Take the 2-minute tour ×
Stack Overflow is a question and answer site for professional and enthusiast programmers. It's 100% free, no registration required.

I am connecting to an old device using TcpClient. Initially I am ignoring every IAC sent by the server. What happens then? Does the server (i.e. the device) assumes its options are accepted or falls to some default settings?

One thing I have noticed is that; there is a byte at the end of almost every message having value 3. Is that normal? To what standart does that fit? (Is it related to Go-Ahead?)

However there is only one exception to what I wrote above (i.e. 3-byte at end of messages) is that one specific type of response always lacks that 3-byte at its end, and I have noticed that when I try to get more bytes I can't get anything. However if I send a line break (i.e. \n\r) the server sends the rest of the response with a 3-byte at the end. Is that also normal?

share|improve this question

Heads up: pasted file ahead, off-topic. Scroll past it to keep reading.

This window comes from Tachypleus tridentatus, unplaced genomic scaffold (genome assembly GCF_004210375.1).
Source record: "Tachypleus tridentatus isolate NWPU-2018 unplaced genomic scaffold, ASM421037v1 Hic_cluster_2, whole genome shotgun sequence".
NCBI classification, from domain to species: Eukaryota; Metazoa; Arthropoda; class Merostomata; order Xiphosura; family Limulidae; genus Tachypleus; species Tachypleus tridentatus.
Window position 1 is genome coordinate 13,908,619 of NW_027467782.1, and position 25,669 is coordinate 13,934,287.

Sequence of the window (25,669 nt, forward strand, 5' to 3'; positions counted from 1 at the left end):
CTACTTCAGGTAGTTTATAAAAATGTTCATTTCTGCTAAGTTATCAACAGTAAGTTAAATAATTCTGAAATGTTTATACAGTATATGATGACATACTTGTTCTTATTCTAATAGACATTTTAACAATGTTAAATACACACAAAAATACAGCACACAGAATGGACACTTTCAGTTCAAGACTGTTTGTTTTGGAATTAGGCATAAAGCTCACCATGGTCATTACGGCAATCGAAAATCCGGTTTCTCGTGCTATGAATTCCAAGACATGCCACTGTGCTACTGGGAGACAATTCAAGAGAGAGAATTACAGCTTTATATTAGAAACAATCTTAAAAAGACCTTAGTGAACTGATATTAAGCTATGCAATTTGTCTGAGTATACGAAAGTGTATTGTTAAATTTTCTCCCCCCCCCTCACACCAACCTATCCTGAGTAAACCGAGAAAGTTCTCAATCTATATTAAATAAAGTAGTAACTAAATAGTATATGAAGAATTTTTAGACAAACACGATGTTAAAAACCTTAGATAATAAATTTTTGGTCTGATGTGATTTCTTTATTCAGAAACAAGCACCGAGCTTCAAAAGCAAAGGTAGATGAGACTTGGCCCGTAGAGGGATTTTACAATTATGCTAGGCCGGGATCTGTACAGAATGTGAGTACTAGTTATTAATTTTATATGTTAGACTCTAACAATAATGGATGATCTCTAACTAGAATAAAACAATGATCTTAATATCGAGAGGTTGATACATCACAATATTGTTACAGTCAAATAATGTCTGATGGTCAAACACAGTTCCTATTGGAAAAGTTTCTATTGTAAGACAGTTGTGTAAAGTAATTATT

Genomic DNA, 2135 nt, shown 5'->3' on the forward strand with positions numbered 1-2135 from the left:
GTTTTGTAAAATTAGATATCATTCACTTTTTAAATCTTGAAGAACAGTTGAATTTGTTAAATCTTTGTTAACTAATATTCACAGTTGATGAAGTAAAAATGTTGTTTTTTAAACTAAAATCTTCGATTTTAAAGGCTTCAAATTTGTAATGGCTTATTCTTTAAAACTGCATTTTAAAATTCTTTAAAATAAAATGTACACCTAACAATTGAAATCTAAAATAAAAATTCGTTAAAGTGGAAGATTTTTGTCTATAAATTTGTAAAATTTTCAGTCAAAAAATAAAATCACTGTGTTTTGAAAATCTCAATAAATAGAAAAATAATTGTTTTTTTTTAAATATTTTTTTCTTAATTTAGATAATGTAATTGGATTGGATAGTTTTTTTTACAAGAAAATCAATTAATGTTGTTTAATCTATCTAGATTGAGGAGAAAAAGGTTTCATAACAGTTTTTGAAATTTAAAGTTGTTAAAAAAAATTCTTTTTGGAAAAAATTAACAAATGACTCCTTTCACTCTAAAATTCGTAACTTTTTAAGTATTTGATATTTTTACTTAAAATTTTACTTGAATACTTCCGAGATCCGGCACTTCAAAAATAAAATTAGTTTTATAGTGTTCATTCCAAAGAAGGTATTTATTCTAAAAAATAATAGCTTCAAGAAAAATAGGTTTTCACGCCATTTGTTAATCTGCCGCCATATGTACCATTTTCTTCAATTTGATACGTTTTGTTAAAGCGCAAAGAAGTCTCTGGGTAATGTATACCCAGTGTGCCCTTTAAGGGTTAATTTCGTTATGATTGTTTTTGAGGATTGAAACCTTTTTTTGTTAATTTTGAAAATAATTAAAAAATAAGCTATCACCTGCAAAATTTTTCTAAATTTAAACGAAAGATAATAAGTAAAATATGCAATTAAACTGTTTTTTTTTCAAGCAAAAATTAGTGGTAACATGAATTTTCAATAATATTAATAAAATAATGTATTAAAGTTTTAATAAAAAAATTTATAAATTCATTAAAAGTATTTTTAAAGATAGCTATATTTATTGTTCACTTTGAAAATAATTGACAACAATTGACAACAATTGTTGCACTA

1 Answer 1

up vote 0 down vote accepted

The server should proceed with whatever options it said it WILL/WONT do and generally expect that the other side will act as a complete dumb terminal, regardless of requests sent, until such time as it receives a WILL/WONT in reply.

FF FB 03 would mean IAC WILL SUPRESS-GO-AHEAD, or just continue to send whenever it feels like without waiting for any kind of handshake. It probably does an IAC DO SUPRESS-GO-AHEAD as well.

If that's not what you're asking, a full hex-dump of the communication will be needed.

share|improve this answer

Your Answer

 
discard

By posting your answer, you agree to the privacy policy and terms of service.

Not the answer you're looking for? Browse other questions tagged or ask your own question.